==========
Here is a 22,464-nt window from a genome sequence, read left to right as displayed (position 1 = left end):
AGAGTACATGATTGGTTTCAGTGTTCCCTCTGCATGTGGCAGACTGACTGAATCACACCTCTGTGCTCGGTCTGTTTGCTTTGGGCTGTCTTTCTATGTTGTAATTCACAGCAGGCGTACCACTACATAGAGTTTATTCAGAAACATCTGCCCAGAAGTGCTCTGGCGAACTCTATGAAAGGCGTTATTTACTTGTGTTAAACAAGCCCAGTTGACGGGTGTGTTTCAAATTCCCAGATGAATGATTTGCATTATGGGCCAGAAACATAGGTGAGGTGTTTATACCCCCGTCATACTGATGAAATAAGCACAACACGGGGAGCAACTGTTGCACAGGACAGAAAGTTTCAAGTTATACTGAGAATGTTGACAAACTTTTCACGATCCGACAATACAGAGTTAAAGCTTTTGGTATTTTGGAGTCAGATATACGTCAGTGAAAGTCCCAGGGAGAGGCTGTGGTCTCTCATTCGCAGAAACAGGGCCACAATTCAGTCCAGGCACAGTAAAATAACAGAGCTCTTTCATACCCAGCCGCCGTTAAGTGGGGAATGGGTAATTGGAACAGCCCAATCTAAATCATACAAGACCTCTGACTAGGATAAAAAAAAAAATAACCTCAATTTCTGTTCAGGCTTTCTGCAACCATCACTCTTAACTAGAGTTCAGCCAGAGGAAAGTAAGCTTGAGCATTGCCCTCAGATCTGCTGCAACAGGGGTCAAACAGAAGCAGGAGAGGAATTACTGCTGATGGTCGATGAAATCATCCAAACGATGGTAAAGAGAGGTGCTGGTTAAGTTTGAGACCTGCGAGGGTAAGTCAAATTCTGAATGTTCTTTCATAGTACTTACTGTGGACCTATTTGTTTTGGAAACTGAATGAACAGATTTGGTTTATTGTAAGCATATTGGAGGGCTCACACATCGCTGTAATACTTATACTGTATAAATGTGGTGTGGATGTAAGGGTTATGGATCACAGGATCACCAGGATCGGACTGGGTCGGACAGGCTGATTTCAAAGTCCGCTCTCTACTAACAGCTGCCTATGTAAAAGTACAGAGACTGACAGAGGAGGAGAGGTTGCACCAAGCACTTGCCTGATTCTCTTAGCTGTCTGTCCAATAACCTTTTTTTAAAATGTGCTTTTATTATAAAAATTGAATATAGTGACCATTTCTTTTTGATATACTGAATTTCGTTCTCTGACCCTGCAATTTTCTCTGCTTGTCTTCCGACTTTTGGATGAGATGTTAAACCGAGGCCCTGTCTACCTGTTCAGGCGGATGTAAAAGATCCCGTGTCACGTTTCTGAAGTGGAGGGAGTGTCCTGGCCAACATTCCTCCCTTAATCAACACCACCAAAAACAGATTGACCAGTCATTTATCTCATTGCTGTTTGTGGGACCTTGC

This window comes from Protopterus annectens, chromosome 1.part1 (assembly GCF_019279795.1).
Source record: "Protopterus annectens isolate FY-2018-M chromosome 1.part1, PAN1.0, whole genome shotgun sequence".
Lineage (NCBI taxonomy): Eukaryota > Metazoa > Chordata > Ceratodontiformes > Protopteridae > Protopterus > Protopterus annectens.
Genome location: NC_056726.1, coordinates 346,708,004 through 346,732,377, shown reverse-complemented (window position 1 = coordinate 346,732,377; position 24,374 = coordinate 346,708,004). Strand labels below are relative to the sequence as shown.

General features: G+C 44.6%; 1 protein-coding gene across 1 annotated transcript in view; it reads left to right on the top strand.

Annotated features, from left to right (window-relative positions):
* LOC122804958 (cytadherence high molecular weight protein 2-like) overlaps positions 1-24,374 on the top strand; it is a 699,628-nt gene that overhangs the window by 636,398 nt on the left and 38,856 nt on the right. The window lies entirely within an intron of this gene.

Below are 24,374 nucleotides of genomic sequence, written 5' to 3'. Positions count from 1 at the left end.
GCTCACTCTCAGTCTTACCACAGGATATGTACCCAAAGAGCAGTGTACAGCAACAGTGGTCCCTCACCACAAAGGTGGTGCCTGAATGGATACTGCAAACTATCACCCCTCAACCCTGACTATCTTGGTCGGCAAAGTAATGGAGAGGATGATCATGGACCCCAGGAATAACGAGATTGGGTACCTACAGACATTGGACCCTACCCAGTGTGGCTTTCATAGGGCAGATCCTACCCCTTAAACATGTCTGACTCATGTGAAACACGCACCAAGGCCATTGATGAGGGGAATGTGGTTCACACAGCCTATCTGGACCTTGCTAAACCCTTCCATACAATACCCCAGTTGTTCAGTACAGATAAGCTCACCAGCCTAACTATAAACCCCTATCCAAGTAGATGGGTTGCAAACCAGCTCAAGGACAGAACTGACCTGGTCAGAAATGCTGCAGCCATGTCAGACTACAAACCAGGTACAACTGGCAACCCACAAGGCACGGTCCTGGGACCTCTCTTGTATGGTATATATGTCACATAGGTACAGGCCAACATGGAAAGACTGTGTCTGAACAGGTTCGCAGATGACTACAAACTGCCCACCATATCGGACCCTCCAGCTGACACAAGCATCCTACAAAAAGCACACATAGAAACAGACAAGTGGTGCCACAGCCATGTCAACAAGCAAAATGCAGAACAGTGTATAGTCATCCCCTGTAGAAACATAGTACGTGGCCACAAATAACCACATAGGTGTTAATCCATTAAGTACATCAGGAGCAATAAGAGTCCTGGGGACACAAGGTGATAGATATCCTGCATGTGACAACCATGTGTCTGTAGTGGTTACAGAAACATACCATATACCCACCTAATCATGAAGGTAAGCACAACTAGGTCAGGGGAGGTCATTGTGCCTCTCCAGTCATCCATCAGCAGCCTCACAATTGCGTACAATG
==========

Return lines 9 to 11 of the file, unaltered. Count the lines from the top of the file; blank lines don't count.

* LOC122804958 (cytadherence high molecular weight protein 2-like) overlaps positions 1-24,374 on the top strand; it is a 699,628-nt gene that overhangs the window by 636,398 nt on the left and 38,856 nt on the right. The window lies entirely within an intron of this gene.

Below are 24,374 nucleotides of genomic sequence, written 5' to 3'. Positions count from 1 at the left end.
GCTCACTCTCAGTCTTACCACAGGATATGTACCCAAAGAGCAGTGTACAGCAACAGTGGTCCCTCACCACAAAGGTGGTGCCTGAATGGATACTGCAAACTATCACCCCTCAACCCTGACTATCTTGGTCGGCAAAGTAATGGAGAGGATGATCATGGACCCCAGGAATAACGAGATTGGGTACCTACAGACATTGGACCCTACCCAGTGTGGCTTTCATAGGGCAGATCCTACCCCTTAAACATGTCTGACTCATGTGAAACACGCACCAAGGCCATTGATGAGGGGAATGTGGTTCACACAGCCTATCTGGACCTTGCTAAACCCTTCCATACAATACCCCAGTTGTTCAGTACAGATAAGCTCACCAGCCTAACTATAAACCCCTATCCAAGTAGATGGGTTGCAAACCAGCTCAAGGACAGAACTGACCTGGTCAGAAATGCTGCAGCCATGTCAGACTACAAACCAGGTACAACTGGCAACCCACAAGGCACGGTCCTGGGACCTCTCTTGTATGGTATATATGTCACATAGGTACAGGCCAACATGGAAAGACTGTGTCTGAACAGGTTCGCAGATGACTACAAACTGCCCACCATATCGGACCCTCCAGCTGACACAAGCATCCTACAAAAAGCACACATAGAAACAGACAAGTGGTGCCACAGCCATGTCAACAAGCAAAATGCAGAACAGTGTATAGTCATCCCCTGTAGAAACATAGTACGTGGCCACAAATAACCACATAGGTGTTAATCCATTAAGTACATCAGGAGCAATAAGAGTCCTGGGGACACAAGGTGATAGATATCCTGCATGTGACAACCATGTGTCTGTAGTGGTTACAGAAACATACCATATACCCACCTAATCATGAAGGTAAGCACAACTAGGTCAGGGGAGGTCATTGTGCCTCTCCAGTCATCCATCAGCAGCCTCACAATTGCGTACAATG